class MyParser extends BaseParser<Object> {
    MyActions actions = new MyActions();

    Rule MyRule() {
        return Sequence(
            ...,
            ACTION(actions.someAction()),
            ...
        );
    }
}

If MyActions implements the ContextAware interface parboiled will internally convert your code into something like this:

class MyParser extends BaseParser<Object> {
    MyActions actions = new MyActions();

    Rule MyRule() {
        return Sequence(
            ...,
            new Action() {
                public boolean run(Context context) {
                    actions.setContext(context);
                    return actions.someAction();
                }
            },
            ...
        );
    }
}

Note that BaseParser, the parent class of your parser class, itself inherits from BaseActions, which already implements ContextAware. This means that all action code living in action methods defined directly in your parser class automatically has access to the current context via getContext.

Implicit action expressions

When you use explicit action expressions with the BaseParser.ACTION wrapper you explicitly tell parboiled what boolean expression you would like to be “action wrapped”. However, in most cases parboiled can determine itself, what constructs in your rule definitions are action expressions. Most of the time you can therefore leave away the explicit ACTION wrapper. For example, the following rule contains a legal (albeit quite contrived) implicit action expression (assuming extractIntegerValue(String) and someObj.doSomething() are methods returning a boolean):

Rule Number() {
    return Sequence(
        OneOrMore(CharRange('0', '9')),
        Math.random() < 0.5 ? extractIntegerValue(match()) : someObj.doSomething()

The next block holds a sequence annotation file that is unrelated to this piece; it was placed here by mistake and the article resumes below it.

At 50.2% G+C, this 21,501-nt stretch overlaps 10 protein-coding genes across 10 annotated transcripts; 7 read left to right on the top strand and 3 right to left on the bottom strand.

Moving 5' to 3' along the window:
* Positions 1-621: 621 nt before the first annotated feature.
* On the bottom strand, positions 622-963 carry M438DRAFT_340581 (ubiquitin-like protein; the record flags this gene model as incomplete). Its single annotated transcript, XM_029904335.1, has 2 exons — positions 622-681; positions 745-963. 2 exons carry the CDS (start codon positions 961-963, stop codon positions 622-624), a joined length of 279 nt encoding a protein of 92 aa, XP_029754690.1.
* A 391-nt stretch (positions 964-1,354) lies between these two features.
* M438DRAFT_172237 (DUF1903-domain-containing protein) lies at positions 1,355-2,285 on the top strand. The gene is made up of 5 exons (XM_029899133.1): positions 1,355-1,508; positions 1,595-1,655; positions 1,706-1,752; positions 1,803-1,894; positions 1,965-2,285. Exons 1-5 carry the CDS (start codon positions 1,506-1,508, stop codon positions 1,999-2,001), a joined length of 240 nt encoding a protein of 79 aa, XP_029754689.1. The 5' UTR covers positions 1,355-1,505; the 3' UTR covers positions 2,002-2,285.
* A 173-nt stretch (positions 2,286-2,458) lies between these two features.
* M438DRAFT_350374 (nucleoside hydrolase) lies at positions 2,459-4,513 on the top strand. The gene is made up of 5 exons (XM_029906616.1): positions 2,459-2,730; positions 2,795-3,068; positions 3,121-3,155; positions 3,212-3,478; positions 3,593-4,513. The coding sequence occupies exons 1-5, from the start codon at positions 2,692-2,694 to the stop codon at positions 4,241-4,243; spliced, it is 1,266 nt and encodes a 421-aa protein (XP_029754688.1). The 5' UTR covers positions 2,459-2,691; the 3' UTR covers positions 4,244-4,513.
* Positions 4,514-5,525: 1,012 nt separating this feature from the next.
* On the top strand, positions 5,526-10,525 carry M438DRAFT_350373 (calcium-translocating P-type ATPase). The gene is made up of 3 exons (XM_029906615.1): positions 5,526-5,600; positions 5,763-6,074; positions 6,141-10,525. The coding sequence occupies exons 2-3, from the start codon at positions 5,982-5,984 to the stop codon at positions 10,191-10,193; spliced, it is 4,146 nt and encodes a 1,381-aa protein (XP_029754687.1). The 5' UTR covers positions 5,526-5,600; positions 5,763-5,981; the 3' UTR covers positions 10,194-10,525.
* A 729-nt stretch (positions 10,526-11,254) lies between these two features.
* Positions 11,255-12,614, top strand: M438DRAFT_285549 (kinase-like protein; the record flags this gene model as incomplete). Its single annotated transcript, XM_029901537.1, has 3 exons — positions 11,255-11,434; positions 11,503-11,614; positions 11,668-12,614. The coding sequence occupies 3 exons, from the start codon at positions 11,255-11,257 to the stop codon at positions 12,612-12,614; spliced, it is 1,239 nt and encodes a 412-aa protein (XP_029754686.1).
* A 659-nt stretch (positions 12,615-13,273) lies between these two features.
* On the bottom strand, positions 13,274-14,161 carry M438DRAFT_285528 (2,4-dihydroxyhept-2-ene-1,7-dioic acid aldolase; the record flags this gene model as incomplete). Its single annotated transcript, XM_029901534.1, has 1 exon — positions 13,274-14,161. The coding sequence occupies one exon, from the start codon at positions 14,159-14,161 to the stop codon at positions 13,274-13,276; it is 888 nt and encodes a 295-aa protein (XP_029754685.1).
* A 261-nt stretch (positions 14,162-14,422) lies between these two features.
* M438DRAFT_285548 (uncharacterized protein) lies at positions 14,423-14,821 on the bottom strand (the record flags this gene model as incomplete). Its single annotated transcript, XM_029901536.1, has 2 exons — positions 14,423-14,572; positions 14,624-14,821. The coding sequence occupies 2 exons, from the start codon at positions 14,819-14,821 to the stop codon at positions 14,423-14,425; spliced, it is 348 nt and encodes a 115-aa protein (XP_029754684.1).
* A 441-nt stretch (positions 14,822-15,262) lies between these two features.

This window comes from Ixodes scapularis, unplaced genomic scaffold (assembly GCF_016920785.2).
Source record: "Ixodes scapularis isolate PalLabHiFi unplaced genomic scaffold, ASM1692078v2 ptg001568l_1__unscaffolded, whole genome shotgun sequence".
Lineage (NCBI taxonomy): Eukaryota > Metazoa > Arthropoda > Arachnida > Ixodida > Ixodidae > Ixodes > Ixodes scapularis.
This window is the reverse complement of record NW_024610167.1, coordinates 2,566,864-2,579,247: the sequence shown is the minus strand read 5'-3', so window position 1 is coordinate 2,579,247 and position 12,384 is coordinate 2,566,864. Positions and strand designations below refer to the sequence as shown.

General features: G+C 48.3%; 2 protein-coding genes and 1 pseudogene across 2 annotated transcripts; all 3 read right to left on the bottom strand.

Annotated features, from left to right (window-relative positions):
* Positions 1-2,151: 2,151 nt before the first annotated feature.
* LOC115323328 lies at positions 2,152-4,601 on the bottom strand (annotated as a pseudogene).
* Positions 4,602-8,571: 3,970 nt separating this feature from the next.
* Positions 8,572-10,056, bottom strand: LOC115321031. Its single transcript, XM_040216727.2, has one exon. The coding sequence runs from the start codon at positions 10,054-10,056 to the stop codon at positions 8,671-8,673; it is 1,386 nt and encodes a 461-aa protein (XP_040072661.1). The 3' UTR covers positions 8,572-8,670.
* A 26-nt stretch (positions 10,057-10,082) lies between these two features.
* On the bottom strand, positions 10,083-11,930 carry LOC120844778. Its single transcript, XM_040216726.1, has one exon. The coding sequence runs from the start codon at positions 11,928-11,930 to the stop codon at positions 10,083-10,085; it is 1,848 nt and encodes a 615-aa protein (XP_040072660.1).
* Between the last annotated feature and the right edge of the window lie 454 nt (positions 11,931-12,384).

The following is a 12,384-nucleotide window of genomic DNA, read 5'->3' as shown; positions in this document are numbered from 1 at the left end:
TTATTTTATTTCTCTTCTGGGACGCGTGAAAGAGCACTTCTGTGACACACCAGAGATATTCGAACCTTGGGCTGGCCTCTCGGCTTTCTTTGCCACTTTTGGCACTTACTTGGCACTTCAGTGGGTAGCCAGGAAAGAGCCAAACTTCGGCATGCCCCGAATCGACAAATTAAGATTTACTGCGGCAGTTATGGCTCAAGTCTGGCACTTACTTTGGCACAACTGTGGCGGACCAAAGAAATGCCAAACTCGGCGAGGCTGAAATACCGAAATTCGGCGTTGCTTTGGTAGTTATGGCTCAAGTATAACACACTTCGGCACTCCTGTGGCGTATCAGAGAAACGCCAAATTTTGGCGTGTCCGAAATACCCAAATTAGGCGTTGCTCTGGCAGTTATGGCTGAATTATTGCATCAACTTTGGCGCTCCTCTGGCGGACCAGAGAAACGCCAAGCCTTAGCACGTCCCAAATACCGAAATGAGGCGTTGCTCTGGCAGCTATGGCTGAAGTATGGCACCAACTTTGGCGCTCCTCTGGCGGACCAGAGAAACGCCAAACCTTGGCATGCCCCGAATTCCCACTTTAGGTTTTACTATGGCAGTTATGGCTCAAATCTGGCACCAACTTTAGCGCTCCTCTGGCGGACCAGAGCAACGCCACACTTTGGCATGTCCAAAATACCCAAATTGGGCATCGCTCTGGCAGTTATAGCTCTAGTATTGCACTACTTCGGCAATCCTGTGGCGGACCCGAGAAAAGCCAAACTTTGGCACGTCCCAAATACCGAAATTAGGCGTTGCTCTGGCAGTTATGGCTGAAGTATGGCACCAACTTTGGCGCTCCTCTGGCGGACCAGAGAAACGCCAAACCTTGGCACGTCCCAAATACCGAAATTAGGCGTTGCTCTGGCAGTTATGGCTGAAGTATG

);
}

The internal logic parboiled uses to determine whether an expression is an implicit action expression, is the following:
Since the default rule creators defined in the BaseParser all have parameters of the general Java Object type the Java compiler automatically converts the result of a primitive boolean expression passed as an argument to a Boolean object (the process called “boxing”). It does so by invisibly inserting calls to Boolean.valueOf after the code of your boolean action expression. parboiled looks for these calls in your rule method byte code and treats the respective expression as an implicit action expression, if its result is directly used as an argument to a rule creating method.
Normally this process is very robust and should allow parboiled to properly recognize implicit action expressions without any problems. However, if for some reason you would like to disable the support for implicit action expressions you can do so with an @ExplicitActionsOnly annotation either on the rule method or the parser class (the latter disabling implicit action support for all rule methods).

Return Values

Action expressions are boolean expressions. The return value of such an expression is the way that actions can influence the parsing progress of the current rule. Whenever an action expression evaluates to false parsing will continue as if a hypothetical parsing rule taking the place of the action expression had failed. You can therefore think of action expressions as “rules” that can either succeed (match) or fail (not match), depending on their boolean return values.